As forests age, differences in species functional traits become more important and reliable in predicting forest productivity, according to an international study led by Prof. MA Keping at the Institute of Botany of the Chinese Academy of Sciences (IBCAS).
As part of the study, MA and his team evaluated data from a 10-year-old planted mixed forest to determine how functional traits of species influence productivity.
The data come from BEF-China (www.bef-china.com), the world's largest forest biodiversity and ecosystem functioning experiment. It contains over 500 plots covering more than 38 ha of mountainous area.
"It is a successful demonstration case from a large biodiversity experiment that shows that functional trait ecology can work if applied in a sound way," said Prof. MA.
Planting productive mixed forests to restore ecosystem services is an urgent global need; it refers to what kind of trees should be planted to achieve high forest productivity with mixed forests, an important ecosystem service. High productivity means high tree growth and high carbon storage, which help to reduce greenhouse gases and at the same time provide shelter and protect biodiversity.
Previous studies have shown that a mix of different species leads to higher productivity than single species forests. However, "this study emphasizes that it is not just the number of species but the specific differences in their functional traits that is important," said Dr. Franca J. Bongers, a postdoc researcher at IBCAS and first author of the study.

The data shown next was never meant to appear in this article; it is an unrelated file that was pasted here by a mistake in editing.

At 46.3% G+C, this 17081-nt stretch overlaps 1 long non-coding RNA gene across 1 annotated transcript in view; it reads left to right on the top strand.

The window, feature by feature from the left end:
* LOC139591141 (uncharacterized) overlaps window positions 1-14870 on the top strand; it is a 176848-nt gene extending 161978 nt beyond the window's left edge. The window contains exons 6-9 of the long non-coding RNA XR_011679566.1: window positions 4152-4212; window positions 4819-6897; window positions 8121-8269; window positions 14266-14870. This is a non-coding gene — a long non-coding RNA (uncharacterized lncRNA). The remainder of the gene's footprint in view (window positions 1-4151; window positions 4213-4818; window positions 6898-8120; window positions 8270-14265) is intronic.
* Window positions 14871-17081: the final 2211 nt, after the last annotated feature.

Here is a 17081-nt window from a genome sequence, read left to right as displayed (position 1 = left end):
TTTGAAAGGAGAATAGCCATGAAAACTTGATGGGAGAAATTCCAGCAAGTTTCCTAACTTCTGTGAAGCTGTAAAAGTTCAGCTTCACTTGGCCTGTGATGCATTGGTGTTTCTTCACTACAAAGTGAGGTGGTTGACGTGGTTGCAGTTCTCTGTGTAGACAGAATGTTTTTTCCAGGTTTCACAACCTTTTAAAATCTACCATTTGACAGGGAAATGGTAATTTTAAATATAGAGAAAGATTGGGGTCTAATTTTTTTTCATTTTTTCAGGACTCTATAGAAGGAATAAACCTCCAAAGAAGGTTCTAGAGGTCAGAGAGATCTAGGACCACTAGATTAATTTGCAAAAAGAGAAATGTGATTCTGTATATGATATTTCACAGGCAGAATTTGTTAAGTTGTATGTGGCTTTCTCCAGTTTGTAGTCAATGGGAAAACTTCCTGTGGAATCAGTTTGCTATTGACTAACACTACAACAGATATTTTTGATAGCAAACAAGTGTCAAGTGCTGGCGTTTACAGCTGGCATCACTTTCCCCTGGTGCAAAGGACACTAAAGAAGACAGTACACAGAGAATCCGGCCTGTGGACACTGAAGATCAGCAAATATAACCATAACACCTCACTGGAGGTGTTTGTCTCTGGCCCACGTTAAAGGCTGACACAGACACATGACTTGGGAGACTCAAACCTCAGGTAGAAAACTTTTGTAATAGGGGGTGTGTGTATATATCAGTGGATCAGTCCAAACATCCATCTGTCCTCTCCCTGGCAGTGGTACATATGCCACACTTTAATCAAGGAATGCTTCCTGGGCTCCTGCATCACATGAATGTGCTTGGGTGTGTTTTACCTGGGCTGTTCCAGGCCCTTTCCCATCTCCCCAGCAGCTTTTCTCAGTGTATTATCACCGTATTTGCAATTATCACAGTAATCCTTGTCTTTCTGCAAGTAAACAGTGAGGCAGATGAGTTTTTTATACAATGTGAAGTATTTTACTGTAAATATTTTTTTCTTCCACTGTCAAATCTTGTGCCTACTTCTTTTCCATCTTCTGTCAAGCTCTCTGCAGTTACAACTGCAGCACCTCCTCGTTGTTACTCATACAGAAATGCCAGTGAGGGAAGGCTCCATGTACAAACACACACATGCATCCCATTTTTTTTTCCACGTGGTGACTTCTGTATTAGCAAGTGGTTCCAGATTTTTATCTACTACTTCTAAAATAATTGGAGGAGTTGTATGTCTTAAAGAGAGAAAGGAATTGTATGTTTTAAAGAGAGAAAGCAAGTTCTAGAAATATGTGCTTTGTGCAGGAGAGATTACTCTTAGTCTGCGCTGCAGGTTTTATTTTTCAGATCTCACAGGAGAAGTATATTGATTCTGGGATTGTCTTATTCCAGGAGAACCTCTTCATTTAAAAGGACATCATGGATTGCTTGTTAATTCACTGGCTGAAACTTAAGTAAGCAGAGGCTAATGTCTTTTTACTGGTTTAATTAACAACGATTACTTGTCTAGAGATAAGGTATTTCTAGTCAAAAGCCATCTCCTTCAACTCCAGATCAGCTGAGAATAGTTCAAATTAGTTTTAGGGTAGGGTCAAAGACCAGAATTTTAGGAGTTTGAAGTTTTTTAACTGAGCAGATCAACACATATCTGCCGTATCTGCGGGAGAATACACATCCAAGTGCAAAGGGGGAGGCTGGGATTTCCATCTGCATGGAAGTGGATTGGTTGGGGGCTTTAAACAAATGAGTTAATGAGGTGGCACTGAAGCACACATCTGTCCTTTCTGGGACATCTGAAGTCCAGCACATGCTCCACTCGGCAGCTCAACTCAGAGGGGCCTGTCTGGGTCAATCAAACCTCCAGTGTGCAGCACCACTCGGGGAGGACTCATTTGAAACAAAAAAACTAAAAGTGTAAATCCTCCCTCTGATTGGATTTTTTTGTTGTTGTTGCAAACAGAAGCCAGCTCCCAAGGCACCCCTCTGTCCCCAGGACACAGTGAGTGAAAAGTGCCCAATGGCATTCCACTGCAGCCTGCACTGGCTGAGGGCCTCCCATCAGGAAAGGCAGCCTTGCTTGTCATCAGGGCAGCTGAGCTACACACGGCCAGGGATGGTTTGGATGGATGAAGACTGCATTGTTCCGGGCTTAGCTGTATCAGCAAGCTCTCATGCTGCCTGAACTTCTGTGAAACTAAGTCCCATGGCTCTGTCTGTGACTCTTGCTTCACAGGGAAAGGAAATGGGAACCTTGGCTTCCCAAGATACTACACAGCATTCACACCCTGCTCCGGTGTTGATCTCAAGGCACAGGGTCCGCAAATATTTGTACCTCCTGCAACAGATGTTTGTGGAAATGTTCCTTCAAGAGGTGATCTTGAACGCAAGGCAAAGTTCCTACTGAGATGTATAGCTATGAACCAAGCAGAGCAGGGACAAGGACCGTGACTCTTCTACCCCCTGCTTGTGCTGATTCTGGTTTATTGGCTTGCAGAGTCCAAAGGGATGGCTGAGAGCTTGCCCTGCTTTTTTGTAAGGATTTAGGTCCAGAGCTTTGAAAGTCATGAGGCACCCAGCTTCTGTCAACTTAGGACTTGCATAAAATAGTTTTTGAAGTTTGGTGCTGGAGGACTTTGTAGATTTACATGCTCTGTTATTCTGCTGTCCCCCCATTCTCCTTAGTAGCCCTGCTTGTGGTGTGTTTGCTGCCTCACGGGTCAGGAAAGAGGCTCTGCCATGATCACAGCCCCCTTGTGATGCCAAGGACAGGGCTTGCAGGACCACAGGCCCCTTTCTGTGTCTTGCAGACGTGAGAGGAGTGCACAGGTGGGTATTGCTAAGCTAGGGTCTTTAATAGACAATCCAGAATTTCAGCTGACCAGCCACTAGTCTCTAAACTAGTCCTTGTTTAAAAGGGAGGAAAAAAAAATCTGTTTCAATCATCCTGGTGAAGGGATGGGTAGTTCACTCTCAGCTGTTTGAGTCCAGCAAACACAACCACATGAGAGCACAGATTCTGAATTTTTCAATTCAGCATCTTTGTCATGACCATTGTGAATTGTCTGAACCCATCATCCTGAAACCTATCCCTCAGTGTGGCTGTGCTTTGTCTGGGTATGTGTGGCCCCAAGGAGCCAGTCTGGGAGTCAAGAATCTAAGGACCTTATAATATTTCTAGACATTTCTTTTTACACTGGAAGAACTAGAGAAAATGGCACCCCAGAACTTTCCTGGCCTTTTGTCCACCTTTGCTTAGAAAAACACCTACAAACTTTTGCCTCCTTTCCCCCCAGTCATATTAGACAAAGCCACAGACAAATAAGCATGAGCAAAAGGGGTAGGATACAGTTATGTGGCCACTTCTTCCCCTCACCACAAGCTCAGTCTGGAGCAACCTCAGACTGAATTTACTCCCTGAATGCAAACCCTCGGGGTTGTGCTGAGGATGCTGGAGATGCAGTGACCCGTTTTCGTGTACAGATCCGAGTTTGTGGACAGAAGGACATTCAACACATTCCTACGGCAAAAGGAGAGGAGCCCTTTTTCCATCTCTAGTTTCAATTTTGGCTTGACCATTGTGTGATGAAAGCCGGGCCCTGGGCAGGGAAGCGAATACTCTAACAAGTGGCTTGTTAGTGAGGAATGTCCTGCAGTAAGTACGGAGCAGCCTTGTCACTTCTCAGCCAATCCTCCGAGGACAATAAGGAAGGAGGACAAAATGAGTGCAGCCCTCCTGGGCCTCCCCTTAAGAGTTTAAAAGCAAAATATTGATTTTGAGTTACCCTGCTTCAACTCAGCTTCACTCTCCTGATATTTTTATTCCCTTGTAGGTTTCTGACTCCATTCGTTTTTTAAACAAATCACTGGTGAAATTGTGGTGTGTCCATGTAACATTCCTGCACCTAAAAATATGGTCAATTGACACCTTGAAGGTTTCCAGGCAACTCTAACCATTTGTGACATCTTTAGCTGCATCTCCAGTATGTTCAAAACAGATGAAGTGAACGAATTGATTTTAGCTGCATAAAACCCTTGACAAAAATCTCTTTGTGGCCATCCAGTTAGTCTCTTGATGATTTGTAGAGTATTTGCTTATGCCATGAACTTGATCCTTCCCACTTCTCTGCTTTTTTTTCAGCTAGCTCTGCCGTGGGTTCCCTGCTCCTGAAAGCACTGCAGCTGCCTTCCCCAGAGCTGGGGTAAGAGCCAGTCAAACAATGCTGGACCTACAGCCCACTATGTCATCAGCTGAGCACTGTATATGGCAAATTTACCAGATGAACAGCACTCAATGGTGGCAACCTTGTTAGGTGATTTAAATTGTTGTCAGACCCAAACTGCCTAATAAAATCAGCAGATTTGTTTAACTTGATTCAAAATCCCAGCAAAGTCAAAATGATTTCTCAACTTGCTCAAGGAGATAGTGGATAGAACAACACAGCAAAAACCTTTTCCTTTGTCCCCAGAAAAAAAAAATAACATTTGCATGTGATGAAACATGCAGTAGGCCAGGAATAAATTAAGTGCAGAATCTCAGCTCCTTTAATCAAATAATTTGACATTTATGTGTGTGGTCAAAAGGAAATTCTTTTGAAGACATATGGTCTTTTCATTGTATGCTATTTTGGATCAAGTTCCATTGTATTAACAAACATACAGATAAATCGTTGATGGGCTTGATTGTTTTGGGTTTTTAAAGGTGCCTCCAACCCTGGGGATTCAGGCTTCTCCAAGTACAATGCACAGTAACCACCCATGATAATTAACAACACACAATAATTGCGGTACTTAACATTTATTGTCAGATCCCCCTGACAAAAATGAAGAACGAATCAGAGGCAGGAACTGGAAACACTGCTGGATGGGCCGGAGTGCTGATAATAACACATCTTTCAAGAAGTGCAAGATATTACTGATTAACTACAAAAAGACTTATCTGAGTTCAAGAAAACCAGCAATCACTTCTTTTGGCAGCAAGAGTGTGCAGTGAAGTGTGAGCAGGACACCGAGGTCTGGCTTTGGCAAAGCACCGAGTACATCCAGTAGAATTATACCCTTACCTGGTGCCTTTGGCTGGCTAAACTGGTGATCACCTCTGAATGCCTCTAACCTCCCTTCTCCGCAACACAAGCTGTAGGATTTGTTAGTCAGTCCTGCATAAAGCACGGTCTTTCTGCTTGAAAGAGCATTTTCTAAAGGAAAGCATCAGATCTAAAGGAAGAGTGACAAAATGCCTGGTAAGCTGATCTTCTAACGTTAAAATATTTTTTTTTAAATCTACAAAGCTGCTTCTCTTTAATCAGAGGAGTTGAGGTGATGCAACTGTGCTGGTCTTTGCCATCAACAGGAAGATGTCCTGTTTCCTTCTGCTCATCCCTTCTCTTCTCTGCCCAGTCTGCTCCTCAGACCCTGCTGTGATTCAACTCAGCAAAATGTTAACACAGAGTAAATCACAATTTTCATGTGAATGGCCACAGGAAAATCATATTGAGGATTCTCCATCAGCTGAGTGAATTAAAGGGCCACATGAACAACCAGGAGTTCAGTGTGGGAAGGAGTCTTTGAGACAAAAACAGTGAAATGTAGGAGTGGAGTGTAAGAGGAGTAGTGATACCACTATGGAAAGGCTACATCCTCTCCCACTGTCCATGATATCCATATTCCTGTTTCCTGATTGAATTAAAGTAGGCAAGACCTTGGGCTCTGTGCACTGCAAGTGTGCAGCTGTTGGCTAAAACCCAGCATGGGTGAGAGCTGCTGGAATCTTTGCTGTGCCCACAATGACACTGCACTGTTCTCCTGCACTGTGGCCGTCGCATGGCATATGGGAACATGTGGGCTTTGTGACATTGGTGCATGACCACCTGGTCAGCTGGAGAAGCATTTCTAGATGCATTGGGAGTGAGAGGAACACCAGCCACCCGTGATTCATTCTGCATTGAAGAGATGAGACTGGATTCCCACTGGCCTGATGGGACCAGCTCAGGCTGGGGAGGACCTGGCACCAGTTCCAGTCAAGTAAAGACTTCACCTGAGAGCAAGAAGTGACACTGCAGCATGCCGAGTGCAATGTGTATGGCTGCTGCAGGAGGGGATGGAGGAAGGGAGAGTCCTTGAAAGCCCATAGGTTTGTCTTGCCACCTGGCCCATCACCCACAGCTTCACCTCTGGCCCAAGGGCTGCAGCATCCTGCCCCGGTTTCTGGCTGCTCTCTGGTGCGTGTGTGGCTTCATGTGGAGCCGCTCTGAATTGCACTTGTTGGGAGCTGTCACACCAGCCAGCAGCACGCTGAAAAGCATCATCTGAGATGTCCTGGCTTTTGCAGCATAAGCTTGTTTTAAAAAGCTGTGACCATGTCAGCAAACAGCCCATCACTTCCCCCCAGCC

Especially when planted forests are older than seven years, forests with high functional diversity achieved higher productivity than forests with low functional diversity or with specifically high average functional traits.
In addition, achieving the benefit of functional differences between species is not dependent on the particular species within the community, thus making it a reliable tool for forest managers to consider.
"Reliability in predicting forest functions and services is of utmost importance in connecting restoration actions to goals," said Dr. LIU Xiaojuan, leader of the management group for the BEF-China platform.
Prof. MA Keping, group leader and chair of the BEF-China platform, said that "restoration projects need reliable tools" to achieve the global goal of mitigating climate change and biodiversity loss.
The international collaboration to record tree growth for all ten years of growth is unique and is essential for determining yearly specific changes in forest productivity and the effects of species functional traits.
BEF-China was established and is maintained through the collective effort of scientists from China, Germany and Switzerland.
BEF-China experiment sites and the map of the different diversity levels. (Image by LIU Xiaojuan)
MA Keping; LIU Xiaojuan
52 Sanlihe Rd., Xicheng District,
Beijing, China (100864)